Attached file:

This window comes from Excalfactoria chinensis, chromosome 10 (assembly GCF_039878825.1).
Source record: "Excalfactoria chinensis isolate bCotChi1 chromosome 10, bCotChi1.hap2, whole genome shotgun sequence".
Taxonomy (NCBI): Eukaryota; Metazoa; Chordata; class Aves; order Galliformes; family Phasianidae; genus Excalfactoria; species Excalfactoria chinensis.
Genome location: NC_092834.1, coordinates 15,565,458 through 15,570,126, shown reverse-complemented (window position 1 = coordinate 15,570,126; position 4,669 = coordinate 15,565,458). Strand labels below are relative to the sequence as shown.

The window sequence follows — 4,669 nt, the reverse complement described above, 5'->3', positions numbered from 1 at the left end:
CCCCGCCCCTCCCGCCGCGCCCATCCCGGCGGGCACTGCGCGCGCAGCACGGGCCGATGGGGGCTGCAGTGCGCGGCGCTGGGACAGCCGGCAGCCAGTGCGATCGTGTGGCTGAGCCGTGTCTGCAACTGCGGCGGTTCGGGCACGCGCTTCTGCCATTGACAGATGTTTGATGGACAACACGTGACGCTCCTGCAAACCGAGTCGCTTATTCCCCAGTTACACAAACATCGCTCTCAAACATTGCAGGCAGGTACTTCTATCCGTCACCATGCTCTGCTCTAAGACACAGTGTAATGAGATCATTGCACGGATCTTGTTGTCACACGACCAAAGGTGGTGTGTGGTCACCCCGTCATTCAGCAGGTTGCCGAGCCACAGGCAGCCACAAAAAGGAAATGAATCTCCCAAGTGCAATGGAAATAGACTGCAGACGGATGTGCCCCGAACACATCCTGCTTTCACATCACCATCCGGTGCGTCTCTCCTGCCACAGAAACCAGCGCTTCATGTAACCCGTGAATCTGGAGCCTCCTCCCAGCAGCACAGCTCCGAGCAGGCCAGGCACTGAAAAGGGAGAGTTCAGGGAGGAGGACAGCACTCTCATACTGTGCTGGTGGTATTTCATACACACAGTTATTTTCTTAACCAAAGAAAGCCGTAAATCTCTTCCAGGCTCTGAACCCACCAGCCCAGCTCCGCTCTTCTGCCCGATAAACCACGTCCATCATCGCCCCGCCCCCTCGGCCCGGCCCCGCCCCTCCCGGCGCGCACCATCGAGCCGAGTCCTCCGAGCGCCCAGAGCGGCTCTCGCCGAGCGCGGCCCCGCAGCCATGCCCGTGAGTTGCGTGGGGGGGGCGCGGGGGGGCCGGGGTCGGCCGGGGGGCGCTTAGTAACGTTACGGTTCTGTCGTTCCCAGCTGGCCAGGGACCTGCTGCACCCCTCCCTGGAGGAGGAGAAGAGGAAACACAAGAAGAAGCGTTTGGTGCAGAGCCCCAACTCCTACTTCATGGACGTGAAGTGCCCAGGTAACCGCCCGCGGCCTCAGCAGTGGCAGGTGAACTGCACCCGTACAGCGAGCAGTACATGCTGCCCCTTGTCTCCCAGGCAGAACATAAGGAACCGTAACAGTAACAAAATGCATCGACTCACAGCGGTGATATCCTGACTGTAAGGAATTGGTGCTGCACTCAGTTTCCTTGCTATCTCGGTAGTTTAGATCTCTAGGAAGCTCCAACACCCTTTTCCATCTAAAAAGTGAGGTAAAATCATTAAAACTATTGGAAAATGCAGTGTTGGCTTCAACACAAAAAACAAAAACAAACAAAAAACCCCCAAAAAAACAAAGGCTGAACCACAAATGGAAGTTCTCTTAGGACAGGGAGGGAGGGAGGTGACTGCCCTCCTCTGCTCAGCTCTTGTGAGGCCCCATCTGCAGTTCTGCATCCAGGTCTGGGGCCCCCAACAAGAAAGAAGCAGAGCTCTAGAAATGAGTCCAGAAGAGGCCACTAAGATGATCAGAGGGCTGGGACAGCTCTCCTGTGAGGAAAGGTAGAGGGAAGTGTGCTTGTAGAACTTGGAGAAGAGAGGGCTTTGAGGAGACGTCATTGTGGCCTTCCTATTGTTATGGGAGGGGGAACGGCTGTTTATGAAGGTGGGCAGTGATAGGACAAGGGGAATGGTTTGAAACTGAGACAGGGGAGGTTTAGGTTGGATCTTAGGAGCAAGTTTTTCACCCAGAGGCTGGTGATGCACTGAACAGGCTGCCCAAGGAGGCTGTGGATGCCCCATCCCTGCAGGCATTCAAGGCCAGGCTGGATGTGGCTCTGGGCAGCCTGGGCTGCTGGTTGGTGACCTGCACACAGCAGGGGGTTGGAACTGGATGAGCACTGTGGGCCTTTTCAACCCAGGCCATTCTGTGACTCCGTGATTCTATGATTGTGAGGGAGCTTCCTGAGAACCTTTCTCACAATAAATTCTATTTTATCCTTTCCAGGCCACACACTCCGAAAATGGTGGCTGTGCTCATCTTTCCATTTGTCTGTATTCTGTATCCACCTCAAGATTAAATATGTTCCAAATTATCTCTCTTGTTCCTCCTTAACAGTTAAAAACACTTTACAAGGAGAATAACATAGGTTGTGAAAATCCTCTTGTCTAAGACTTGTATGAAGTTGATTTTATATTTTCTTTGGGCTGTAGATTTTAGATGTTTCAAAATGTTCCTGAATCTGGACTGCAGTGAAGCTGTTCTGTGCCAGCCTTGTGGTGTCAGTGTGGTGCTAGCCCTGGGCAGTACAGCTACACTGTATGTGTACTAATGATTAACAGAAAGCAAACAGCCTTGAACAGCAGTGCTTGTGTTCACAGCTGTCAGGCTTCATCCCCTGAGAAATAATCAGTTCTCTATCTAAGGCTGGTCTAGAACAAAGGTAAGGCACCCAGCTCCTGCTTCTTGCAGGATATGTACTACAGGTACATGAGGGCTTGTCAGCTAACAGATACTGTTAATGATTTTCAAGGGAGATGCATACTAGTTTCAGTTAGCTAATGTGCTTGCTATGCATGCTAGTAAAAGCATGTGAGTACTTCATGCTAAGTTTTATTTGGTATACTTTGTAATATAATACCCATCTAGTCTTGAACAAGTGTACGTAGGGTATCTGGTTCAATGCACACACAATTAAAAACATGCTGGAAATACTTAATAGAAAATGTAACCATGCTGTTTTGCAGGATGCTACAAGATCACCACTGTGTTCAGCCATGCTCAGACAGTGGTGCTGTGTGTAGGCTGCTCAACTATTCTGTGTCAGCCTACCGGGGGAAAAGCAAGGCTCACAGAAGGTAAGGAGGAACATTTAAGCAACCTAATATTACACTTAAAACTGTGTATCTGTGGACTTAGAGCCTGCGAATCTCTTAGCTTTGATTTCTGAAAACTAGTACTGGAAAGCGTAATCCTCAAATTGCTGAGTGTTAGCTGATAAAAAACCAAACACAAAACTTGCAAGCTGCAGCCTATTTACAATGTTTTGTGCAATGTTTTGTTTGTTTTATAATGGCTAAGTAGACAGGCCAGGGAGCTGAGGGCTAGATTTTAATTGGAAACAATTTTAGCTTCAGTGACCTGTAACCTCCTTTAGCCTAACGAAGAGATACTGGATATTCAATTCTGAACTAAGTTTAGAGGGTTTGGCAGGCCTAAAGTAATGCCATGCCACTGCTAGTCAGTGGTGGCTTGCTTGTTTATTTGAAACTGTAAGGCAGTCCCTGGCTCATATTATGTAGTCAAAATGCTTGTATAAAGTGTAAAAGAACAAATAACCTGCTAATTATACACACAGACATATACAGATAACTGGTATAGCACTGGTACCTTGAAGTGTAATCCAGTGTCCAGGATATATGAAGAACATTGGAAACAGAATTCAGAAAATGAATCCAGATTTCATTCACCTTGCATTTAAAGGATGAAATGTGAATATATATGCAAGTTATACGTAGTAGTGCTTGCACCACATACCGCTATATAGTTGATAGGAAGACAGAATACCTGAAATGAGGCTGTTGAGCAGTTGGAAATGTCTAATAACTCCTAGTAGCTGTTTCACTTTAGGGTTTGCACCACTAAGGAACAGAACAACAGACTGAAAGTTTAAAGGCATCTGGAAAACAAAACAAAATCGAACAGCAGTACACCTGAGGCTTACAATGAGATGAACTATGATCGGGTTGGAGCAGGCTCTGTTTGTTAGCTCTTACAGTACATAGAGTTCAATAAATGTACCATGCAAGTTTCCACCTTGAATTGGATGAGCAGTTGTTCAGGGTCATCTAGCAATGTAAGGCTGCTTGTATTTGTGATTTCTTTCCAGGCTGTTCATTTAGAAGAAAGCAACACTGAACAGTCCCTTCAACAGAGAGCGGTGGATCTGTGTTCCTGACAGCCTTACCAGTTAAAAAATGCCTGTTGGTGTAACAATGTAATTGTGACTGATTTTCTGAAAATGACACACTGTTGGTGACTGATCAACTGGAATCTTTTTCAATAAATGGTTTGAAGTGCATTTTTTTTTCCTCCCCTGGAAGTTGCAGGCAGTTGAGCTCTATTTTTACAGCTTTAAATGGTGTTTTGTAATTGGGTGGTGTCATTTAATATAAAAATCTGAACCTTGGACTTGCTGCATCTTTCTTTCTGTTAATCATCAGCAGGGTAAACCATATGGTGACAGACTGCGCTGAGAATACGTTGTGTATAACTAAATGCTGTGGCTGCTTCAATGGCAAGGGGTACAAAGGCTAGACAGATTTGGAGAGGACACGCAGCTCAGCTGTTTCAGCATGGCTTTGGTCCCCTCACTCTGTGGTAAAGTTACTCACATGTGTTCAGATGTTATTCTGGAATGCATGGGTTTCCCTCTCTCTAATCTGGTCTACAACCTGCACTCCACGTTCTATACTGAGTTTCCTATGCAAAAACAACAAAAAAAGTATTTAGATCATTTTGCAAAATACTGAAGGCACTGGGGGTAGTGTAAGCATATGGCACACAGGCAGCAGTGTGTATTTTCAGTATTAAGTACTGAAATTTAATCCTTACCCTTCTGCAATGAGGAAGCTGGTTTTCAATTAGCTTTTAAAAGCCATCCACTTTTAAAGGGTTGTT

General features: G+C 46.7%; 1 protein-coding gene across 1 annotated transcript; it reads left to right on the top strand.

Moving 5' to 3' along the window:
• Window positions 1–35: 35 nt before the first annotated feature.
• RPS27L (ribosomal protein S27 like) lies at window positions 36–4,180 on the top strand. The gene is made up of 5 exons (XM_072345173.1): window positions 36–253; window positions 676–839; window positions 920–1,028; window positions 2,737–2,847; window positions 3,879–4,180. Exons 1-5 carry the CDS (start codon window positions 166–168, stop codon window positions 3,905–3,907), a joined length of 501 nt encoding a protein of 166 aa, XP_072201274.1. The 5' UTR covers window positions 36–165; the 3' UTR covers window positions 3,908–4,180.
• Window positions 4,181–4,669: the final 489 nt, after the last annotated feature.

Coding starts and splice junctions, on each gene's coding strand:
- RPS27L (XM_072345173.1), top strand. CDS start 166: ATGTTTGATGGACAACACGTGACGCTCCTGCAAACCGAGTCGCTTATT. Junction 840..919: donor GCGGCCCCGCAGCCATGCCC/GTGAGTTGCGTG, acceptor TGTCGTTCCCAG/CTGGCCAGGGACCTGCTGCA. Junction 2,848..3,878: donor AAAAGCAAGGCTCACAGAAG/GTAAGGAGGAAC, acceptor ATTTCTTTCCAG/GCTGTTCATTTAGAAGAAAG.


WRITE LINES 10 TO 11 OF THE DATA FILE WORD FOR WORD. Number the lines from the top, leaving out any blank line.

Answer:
• RPS27L (ribosomal protein S27 like) lies at window positions 36–4,180 on the top strand. The gene is made up of 5 exons (XM_072345173.1): window positions 36–253; window positions 676–839; window positions 920–1,028; window positions 2,737–2,847; window positions 3,879–4,180. Exons 1-5 carry the CDS (start codon window positions 166–168, stop codon window positions 3,905–3,907), a joined length of 501 nt encoding a protein of 166 aa, XP_072201274.1. The 5' UTR covers window positions 36–165; the 3' UTR covers window positions 3,908–4,180.
• Window positions 4,181–4,669: the final 489 nt, after the last annotated feature.